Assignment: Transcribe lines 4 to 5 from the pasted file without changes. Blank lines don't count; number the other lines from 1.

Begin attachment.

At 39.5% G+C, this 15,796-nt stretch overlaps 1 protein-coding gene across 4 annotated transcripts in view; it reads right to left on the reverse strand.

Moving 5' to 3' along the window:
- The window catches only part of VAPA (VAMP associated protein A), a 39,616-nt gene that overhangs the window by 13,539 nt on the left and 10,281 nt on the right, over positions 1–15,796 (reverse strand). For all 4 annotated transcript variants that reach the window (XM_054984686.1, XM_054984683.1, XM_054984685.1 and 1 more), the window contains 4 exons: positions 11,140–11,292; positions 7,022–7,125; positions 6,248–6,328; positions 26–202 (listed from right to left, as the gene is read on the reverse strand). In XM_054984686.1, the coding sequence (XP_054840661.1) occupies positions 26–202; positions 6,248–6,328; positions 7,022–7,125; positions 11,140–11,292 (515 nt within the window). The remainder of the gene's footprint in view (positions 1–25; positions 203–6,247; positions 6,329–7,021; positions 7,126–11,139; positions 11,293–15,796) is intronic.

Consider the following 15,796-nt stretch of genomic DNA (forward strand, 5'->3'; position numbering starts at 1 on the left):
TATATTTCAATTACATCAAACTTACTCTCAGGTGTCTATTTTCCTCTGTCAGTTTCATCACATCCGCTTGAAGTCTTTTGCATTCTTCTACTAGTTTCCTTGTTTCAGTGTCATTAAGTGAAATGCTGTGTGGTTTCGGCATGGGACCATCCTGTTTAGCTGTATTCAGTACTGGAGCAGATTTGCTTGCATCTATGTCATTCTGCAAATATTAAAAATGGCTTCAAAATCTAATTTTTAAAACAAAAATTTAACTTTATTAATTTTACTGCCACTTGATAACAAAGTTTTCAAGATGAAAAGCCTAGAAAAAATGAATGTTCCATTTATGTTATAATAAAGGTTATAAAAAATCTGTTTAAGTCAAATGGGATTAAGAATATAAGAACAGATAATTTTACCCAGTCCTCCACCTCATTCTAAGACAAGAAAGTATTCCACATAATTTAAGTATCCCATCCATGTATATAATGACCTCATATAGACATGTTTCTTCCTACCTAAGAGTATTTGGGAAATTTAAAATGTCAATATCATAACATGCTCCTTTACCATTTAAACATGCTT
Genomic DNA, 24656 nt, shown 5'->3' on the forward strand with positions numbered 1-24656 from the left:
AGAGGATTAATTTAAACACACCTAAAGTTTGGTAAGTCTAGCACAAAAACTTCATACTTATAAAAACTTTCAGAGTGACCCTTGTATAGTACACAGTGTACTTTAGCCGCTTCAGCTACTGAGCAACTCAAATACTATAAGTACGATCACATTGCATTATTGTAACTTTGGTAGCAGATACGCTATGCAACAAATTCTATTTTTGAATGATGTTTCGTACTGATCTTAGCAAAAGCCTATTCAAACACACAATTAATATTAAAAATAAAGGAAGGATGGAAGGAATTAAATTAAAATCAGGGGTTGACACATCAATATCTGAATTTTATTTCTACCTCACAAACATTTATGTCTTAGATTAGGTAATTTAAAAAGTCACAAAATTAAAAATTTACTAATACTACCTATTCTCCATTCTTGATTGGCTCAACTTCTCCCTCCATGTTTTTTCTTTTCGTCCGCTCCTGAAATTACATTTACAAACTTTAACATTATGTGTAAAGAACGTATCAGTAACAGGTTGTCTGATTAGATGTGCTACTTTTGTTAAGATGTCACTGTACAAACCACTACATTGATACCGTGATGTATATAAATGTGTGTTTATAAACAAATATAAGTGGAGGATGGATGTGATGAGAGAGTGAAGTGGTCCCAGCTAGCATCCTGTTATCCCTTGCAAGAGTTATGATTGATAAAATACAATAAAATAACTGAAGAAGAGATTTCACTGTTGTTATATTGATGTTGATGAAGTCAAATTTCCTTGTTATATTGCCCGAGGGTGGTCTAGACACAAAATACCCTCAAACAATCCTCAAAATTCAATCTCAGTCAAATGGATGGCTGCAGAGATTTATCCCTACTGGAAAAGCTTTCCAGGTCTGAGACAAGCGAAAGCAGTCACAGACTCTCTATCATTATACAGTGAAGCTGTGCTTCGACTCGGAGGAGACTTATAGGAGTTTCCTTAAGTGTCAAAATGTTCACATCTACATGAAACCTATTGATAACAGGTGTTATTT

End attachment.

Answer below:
Consider the following 15,796-nt stretch of genomic DNA (forward strand, 5'->3'; position numbering starts at 1 on the left):
TATATTTCAATTACATCAAACTTACTCTCAGGTGTCTATTTTCCTCTGTCAGTTTCATCACATCCGCTTGAAGTCTTTTGCATTCTTCTACTAGTTTCCTTGTTTCAGTGTCATTAAGTGAAATGCTGTGTGGTTTCGGCATGGGACCATCCTGTTTAGCTGTATTCAGTACTGGAGCAGATTTGCTTGCATCTATGTCATTCTGCAAATATTAAAAATGGCTTCAAAATCTAATTTTTAAAACAAAAATTTAACTTTATTAATTTTACTGCCACTTGATAACAAAGTTTTCAAGATGAAAAGCCTAGAAAAAATGAATGTTCCATTTATGTTATAATAAAGGTTATAAAAAATCTGTTTAAGTCAAATGGGATTAAGAATATAAGAACAGATAATTTTACCCAGTCCTCCACCTCATTCTAAGACAAGAAAGTATTCCACATAATTTAAGTATCCCATCCATGTATATAATGACCTCATATAGACATGTTTCTTCCTACCTAAGAGTATTTGGGAAATTTAAAATGTCAATATCATAACATGCTCCTTTACCATTTAAACATGCTT